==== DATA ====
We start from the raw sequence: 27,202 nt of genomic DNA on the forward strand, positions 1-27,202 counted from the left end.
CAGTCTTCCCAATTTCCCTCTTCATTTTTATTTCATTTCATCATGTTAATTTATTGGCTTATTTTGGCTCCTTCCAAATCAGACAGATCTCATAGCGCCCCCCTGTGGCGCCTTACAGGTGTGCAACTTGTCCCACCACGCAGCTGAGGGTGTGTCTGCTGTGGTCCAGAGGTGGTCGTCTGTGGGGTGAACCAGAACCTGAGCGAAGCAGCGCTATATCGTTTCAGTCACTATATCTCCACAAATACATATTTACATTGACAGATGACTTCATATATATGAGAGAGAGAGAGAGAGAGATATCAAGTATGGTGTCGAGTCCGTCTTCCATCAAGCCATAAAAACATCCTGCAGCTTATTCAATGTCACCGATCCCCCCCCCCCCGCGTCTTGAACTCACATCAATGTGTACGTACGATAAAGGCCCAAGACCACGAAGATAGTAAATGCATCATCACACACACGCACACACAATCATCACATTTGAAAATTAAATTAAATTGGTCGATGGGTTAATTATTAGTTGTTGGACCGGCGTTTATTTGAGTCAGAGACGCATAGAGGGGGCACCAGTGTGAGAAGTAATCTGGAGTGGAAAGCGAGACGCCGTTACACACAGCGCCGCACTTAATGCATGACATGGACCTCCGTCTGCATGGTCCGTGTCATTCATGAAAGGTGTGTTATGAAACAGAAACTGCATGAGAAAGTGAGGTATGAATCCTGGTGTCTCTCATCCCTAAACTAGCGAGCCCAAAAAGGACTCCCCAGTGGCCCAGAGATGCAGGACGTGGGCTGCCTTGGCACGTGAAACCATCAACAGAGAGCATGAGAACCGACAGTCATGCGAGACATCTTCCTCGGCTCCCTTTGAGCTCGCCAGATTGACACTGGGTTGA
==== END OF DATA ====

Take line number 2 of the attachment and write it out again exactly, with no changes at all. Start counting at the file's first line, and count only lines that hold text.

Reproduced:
CAGTCTTCCCAATTTCCCTCTTCATTTTTATTTCATTTCATCATGTTAATTTATTGGCTTATTTTGGCTCCTTCCAAATCAGACAGATCTCATAGCGCCCCCCTGTGGCGCCTTACAGGTGTGCAACTTGTCCCACCACGCAGCTGAGGGTGTGTCTGCTGTGGTCCAGAGGTGGTCGTCTGTGGGGTGAACCAGAACCTGAGCGAAGCAGCGCTATATCGTTTCAGTCACTATATCTCCACAAATACATATTTACATTGACAGATGACTTCATATATATGAGAGAGAGAGAGAGAGAGATATCAAGTATGGTGTCGAGTCCGTCTTCCATCAAGCCATAAAAACATCCTGCAGCTTATTCAATGTCACCGATCCCCCCCCCCCCGCGTCTTGAACTCACATCAATGTGTACGTACGATAAAGGCCCAAGACCACGAAGATAGTAAATGCATCATCACACACACGCACACACAATCATCACATTTGAAAATTAAATTAAATTGGTCGATGGGTTAATTATTAGTTGTTGGACCGGCGTTTATTTGAGTCAGAGACGCATAGAGGGGGCACCAGTGTGAGAAGTAATCTGGAGTGGAAAGCGAGACGCCGTTACACACAGCGCCGCACTTAATGCATGACATGGACCTCCGTCTGCATGGTCCGTGTCATTCATGAAAGGTGTGTTATGAAACAGAAACTGCATGAGAAAGTGAGGTATGAATCCTGGTGTCTCTCATCCCTAAACTAGCGAGCCCAAAAAGGACTCCCCAGTGGCCCAGAGATGCAGGACGTGGGCTGCCTTGGCACGTGAAACCATCAACAGAGAGCATGAGAACCGACAGTCATGCGAGACATCTTCCTCGGCTCCCTTTGAGCTCGCCAGATTGACACTGGGTTGA